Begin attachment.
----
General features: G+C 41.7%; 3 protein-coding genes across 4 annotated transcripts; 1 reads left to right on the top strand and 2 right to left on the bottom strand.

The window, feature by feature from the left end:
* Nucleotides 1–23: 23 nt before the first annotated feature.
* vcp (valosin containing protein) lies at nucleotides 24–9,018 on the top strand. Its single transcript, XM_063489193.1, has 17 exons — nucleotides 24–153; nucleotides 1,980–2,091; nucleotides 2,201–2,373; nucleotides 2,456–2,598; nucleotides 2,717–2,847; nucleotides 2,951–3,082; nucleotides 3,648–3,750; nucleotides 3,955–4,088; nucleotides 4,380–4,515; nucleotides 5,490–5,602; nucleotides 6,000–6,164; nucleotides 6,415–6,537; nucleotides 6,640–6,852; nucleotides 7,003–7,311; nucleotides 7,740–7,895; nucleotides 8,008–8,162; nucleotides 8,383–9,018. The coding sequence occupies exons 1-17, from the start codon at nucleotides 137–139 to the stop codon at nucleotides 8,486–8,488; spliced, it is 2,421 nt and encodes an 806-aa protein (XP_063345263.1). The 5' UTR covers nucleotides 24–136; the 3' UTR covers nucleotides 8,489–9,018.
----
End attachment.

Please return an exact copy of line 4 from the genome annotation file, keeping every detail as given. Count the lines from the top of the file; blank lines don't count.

* vcp (valosin containing protein) lies at nucleotides 24–9,018 on the top strand. Its single transcript, XM_063489193.1, has 17 exons — nucleotides 24–153; nucleotides 1,980–2,091; nucleotides 2,201–2,373; nucleotides 2,456–2,598; nucleotides 2,717–2,847; nucleotides 2,951–3,082; nucleotides 3,648–3,750; nucleotides 3,955–4,088; nucleotides 4,380–4,515; nucleotides 5,490–5,602; nucleotides 6,000–6,164; nucleotides 6,415–6,537; nucleotides 6,640–6,852; nucleotides 7,003–7,311; nucleotides 7,740–7,895; nucleotides 8,008–8,162; nucleotides 8,383–9,018. The coding sequence occupies exons 1-17, from the start codon at nucleotides 137–139 to the stop codon at nucleotides 8,486–8,488; spliced, it is 2,421 nt and encodes an 806-aa protein (XP_063345263.1). The 5' UTR covers nucleotides 24–136; the 3' UTR covers nucleotides 8,489–9,018.